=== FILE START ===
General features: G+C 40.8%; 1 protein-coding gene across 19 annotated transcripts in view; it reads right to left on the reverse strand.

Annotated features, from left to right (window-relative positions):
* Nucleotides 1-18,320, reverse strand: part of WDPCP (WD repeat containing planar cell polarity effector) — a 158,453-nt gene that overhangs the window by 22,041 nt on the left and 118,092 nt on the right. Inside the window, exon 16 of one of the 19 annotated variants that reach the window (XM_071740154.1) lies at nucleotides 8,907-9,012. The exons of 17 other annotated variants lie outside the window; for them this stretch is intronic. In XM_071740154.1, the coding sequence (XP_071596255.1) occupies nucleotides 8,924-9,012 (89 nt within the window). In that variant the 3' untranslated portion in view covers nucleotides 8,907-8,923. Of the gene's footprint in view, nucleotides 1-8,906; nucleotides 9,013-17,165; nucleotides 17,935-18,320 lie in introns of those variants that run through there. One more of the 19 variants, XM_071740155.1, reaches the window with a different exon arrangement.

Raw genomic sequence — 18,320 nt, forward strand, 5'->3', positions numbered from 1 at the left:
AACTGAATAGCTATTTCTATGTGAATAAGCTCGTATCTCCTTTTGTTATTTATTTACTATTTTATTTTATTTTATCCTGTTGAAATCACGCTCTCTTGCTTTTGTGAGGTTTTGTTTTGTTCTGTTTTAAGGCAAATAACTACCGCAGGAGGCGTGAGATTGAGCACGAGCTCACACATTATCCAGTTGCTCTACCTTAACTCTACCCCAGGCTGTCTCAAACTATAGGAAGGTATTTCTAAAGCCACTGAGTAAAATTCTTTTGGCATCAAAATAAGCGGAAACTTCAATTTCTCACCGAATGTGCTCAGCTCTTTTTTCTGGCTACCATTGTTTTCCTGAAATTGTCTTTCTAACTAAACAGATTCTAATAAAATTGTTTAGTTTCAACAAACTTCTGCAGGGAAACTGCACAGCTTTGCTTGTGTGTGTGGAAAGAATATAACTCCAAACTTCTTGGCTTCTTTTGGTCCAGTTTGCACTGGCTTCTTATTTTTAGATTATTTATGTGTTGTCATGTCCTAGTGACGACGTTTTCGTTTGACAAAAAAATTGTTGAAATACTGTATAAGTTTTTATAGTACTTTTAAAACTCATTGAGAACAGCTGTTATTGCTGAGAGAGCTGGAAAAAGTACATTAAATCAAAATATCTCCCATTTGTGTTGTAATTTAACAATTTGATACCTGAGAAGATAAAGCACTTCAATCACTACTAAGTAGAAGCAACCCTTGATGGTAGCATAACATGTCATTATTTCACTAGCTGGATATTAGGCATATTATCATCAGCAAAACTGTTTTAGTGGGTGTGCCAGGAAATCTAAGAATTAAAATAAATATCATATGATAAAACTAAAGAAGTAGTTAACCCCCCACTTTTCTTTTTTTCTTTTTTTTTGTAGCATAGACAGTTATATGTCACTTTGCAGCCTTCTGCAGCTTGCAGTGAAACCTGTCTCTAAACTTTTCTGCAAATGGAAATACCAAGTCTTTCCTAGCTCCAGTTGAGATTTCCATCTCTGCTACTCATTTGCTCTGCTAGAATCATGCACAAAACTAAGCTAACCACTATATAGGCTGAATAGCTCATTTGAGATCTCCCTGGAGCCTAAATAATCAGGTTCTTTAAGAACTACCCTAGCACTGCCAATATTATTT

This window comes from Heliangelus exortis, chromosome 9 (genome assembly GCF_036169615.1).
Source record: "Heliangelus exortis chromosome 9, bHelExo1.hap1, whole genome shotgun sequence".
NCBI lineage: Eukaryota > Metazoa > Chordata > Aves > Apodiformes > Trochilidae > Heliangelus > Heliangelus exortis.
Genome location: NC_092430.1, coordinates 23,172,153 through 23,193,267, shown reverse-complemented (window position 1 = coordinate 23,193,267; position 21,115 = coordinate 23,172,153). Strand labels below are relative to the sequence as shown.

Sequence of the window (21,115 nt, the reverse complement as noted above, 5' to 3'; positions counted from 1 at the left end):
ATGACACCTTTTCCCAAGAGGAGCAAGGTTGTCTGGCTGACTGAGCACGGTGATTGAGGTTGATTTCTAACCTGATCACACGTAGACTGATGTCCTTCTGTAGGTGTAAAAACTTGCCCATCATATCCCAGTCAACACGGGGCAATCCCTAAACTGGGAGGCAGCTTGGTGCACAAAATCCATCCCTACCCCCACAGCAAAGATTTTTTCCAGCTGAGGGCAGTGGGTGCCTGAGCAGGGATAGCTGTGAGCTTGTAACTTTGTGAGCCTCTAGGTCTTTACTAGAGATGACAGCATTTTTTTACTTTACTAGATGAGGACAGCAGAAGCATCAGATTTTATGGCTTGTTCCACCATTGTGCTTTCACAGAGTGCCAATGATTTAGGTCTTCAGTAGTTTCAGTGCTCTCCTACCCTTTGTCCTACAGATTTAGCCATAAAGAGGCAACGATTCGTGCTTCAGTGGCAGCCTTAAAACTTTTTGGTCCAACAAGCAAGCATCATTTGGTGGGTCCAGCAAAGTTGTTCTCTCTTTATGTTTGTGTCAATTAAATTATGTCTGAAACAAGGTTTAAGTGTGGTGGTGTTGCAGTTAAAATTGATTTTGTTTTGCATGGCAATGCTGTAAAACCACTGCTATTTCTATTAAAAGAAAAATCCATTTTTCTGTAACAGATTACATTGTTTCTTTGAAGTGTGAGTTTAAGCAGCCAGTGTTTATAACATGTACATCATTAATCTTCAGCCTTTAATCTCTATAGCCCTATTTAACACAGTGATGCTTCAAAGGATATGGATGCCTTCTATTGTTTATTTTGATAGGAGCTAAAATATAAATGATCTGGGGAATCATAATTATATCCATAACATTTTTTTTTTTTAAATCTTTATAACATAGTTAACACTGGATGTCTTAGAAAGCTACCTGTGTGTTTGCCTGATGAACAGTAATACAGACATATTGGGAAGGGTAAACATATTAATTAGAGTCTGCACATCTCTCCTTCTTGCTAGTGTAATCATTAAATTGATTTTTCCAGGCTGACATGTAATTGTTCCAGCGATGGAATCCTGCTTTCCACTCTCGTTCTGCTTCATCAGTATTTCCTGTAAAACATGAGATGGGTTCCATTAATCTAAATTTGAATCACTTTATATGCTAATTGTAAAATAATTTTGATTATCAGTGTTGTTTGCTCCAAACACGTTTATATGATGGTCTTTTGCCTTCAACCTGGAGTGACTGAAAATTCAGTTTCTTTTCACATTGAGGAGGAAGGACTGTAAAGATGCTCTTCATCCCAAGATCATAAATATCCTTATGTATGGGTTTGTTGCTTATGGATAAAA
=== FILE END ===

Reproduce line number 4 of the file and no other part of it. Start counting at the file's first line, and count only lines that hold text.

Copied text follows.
Raw genomic sequence — 18,320 nt, forward strand, 5'->3', positions numbered from 1 at the left: